Remi Capdessus (Speaker)

Activity: Participating in or organising an event typesParticipation in conference


High power laser facilities are now be able to achieve peak laser intensities beyond 1021 W/cm2. The ion acceleration is a very promising research topic due to the fact because it lead to many applications going from inertial fusion to medicine. This interest is enhanced by the development of major laser facilities like the European project Extreme Light Infrastructure, which will be able to deliver laser intensities beyond 1023 W/cm2. Such laser intensities would enable to generate monoenergetic ion beams which is very expecting. Beyond laser intensities of 1022 W/cm2, it has been shown in some theoretical and numerical studies that radiation reaction can impact on plasma dynamics. Due to their strong inertia versus to electrons, the radiation reaction affects implicitly ions by electrostatic field. We investigate the role of the radiation reaction in the relativistic self-induced transparency regime using a relativistic Particle In Cell includes the radiation reaction force. Several target thicknesses going from 0.1 to 100 laser wavelength are considered. We regard a Gaussian laser pulse getting an intensity of 1023W/cm2 interacting into a deuteron plasma getting an initial density of 10nc. For target ticknesses smaller than 5 laser wavelength, the radiation reaction enhances the ion absorption going up to create energetic ion peak because the target expansion is strongly modified favouring a better electrostatic field at the rear of the target. For target thicknesses longer than 5 laser wavelength, the radiation reaction tends to decrease the ion acceleration efficiency. Furthermore, the ion beam is strengthened, improving the quality of the reflected ions by the piston. Some analytical estimations are brought in each sub-regime characterising the role of the radiation reaction on ion dynamics.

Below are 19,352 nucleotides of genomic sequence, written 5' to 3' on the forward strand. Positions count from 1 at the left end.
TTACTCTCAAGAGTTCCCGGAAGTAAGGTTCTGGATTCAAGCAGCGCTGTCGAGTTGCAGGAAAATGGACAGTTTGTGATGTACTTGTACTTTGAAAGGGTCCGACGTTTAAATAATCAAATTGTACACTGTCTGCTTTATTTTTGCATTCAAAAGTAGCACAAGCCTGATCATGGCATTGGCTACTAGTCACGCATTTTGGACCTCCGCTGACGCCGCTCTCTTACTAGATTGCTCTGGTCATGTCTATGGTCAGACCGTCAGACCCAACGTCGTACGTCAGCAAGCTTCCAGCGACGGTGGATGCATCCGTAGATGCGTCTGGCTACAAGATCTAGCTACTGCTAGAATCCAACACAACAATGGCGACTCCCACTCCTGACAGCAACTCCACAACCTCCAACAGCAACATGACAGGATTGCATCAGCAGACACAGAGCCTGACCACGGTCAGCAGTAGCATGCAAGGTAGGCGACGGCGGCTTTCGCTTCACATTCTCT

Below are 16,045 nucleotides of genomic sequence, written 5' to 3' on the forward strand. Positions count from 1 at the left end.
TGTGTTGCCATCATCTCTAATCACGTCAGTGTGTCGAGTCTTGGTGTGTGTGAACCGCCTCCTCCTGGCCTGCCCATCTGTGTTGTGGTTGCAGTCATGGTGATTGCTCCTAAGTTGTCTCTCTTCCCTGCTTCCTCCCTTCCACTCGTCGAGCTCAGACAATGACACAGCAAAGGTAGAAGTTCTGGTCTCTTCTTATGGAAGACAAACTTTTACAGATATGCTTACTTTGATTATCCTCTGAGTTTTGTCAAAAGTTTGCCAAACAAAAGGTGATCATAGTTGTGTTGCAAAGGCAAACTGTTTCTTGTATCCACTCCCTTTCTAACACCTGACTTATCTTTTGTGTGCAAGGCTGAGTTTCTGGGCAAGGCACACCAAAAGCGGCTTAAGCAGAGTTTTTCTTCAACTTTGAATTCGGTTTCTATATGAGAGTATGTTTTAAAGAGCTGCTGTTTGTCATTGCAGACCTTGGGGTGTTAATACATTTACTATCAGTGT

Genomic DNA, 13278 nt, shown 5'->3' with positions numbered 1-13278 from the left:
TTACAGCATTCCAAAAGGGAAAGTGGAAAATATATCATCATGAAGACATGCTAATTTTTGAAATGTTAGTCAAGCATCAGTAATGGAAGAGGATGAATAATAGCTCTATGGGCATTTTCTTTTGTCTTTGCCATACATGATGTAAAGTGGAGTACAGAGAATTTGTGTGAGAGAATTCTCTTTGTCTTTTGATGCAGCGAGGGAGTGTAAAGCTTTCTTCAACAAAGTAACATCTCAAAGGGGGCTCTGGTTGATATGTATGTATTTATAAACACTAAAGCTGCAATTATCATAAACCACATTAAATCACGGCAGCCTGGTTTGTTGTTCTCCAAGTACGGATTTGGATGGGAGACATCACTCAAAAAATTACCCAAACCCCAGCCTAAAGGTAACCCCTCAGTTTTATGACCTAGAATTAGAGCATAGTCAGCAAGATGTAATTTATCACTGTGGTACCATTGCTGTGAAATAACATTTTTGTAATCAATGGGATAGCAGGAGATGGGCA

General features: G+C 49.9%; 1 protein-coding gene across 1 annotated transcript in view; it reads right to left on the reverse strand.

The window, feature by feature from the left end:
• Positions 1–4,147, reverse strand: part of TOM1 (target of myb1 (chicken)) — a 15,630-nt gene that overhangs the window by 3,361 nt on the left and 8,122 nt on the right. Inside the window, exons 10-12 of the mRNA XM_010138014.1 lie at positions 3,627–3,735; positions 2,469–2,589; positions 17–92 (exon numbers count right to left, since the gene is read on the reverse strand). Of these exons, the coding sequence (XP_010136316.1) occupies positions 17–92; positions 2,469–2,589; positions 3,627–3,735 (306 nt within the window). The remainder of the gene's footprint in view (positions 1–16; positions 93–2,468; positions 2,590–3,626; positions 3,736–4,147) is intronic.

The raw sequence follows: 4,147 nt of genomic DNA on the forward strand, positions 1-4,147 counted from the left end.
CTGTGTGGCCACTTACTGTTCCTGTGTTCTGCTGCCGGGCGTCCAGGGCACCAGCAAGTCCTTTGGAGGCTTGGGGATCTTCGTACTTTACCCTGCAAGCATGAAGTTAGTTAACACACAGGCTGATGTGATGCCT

Period1 Sep 20145 Sep 2014
Event typeConference
LocationPARIS, France


  • Radiation reaction, ion acceleration at high flux, synchrotron radiation